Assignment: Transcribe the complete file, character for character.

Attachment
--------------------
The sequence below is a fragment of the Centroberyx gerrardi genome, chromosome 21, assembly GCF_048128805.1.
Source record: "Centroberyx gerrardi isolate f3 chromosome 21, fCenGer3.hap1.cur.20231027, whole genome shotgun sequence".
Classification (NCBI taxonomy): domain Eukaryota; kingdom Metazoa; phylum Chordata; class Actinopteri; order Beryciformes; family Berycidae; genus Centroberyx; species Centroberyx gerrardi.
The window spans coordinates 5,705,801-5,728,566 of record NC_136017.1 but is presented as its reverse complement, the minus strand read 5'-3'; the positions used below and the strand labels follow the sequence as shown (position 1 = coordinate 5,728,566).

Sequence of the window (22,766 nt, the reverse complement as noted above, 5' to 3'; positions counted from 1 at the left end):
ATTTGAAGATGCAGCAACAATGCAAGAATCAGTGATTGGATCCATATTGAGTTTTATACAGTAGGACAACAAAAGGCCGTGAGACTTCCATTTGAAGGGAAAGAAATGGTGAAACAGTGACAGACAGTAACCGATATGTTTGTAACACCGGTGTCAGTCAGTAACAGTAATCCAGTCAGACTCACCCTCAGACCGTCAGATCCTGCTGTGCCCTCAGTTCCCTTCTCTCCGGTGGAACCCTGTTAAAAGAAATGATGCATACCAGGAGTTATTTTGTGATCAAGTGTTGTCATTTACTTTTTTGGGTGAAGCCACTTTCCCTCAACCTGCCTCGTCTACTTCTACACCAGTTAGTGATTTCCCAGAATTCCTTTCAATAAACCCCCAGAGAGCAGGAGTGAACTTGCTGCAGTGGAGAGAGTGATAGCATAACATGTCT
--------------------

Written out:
The sequence below is a fragment of the Centroberyx gerrardi genome, chromosome 21, assembly GCF_048128805.1.
Source record: "Centroberyx gerrardi isolate f3 chromosome 21, fCenGer3.hap1.cur.20231027, whole genome shotgun sequence".
Classification (NCBI taxonomy): domain Eukaryota; kingdom Metazoa; phylum Chordata; class Actinopteri; order Beryciformes; family Berycidae; genus Centroberyx; species Centroberyx gerrardi.
The window spans coordinates 5,705,801-5,728,566 of record NC_136017.1 but is presented as its reverse complement, the minus strand read 5'-3'; the positions used below and the strand labels follow the sequence as shown (position 1 = coordinate 5,728,566).

Sequence of the window (22,766 nt, the reverse complement as noted above, 5' to 3'; positions counted from 1 at the left end):
ATTTGAAGATGCAGCAACAATGCAAGAATCAGTGATTGGATCCATATTGAGTTTTATACAGTAGGACAACAAAAGGCCGTGAGACTTCCATTTGAAGGGAAAGAAATGGTGAAACAGTGACAGACAGTAACCGATATGTTTGTAACACCGGTGTCAGTCAGTAACAGTAATCCAGTCAGACTCACCCTCAGACCGTCAGATCCTGCTGTGCCCTCAGTTCCCTTCTCTCCGGTGGAACCCTGTTAAAAGAAATGATGCATACCAGGAGTTATTTTGTGATCAAGTGTTGTCATTTACTTTTTTGGGTGAAGCCACTTTCCCTCAACCTGCCTCGTCTACTTCTACACCAGTTAGTGATTTCCCAGAATTCCTTTCAATAAACCCCCAGAGAGCAGGAGTGAACTTGCTGCAGTGGAGAGAGTGATAGCATAACATGTCT